If someone asked you, “Who are you?” -- how would you describe yourself?
It might depend on who was doing the asking. If you were in an airport – facing a ticket counter or a customs agent – you might declare – I’m an American.. and state your name. And then you would bring out a drivers license and passport to prove it. If you were at a family reunion, you probably would share your parents or grandparents names and look at a family tree to prove it. If you were at a job interview, you might talk about your strengths - and share your references to prove it. If you were on a computer, you would type in your password, again to prove you were who you said you were. But since you are here – and you just heard the children’s sermon – you would just as likely say, “I am a child of God!” And you would not need to “prove it” because God has declared it to be so.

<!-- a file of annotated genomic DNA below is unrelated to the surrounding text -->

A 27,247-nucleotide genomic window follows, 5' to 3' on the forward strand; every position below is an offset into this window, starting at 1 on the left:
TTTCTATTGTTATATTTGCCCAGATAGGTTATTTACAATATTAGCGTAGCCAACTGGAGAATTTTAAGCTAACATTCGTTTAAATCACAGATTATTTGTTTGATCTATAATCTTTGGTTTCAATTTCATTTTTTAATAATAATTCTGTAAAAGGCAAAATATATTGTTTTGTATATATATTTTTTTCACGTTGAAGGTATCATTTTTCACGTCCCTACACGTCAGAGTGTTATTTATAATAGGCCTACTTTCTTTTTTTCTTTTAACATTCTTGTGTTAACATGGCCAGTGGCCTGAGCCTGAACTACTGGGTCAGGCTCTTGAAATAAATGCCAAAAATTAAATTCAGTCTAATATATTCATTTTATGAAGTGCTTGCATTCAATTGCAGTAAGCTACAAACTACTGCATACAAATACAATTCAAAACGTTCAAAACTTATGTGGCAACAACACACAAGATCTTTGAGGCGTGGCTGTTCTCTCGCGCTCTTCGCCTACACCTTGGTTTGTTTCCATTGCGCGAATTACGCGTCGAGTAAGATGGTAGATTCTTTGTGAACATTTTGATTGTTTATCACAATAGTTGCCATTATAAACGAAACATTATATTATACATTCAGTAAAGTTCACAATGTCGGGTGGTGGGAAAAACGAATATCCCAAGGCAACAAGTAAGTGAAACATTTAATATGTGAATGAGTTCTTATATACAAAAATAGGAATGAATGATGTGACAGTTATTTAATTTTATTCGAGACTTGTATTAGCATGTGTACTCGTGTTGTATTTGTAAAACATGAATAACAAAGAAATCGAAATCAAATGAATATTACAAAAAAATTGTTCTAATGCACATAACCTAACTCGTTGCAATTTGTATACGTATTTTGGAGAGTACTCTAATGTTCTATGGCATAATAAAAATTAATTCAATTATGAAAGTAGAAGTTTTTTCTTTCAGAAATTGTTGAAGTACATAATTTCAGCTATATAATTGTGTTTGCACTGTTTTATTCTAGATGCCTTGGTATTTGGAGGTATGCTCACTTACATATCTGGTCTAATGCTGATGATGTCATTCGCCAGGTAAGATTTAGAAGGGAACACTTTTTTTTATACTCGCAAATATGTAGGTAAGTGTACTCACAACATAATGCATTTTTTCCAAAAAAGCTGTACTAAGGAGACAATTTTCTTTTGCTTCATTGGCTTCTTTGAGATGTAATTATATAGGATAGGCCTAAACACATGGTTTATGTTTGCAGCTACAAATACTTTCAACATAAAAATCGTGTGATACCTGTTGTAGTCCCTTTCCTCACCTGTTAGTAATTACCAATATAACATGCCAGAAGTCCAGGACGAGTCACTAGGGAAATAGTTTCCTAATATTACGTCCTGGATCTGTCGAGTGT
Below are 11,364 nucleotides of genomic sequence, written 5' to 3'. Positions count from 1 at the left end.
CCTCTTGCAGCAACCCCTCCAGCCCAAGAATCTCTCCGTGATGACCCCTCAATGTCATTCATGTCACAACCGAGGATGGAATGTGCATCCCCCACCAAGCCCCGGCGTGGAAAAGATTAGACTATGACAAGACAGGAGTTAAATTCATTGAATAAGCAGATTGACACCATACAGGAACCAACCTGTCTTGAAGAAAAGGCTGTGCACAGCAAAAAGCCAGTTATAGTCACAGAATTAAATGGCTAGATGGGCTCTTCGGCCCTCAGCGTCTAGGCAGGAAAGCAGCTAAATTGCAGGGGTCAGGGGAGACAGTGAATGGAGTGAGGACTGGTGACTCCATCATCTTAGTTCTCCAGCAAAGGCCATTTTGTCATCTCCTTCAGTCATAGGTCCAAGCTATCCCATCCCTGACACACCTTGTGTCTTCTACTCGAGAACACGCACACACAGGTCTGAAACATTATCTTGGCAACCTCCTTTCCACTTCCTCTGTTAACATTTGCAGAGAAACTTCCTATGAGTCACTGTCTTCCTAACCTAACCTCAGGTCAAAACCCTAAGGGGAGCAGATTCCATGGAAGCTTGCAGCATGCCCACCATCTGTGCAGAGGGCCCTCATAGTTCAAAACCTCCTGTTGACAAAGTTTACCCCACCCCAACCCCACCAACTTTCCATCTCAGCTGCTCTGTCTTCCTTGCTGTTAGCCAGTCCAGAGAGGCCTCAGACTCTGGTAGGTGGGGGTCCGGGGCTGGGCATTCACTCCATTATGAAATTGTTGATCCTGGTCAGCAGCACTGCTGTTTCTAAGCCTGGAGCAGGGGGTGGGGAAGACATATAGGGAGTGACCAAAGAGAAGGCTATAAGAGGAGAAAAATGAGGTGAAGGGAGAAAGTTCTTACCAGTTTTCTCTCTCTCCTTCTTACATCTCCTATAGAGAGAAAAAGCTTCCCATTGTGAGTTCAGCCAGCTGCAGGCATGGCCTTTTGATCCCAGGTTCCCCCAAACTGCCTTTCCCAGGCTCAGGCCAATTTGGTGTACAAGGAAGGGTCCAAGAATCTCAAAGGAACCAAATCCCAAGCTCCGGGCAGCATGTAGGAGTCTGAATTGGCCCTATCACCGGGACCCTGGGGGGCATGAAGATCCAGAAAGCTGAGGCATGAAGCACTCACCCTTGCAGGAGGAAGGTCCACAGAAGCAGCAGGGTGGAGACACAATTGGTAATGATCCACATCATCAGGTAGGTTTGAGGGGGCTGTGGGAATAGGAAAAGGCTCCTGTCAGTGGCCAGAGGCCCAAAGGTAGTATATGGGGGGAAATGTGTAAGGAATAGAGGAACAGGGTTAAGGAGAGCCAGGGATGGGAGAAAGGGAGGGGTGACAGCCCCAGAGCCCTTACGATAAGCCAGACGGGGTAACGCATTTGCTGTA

In Matthew’s Gospel, Matthew answers the question of “Who is Jesus?” by beginning with Jesus’ family tree. Jesus is the answer to the covenant promised to Abraham & Sarah and to David and Bathsheba and through the prophets of the exile and the return. He’s got credentials. Matthew goes on to show how Jesus is the answer to the prophecies both old and new and is the answer to the prayers of star gazers and wise sages from the East. Again, he’s got credentials. Finally, the newest prophet, John the Baptist, baptizes Jesus and a voice from heaven comes down to say, “This is my beloved Son.” That’s better than a passport, driver’s license, passwords, references or security questions. It would seem as if Jesus would not need to “prove” who he is. After all, God has declared it to be so!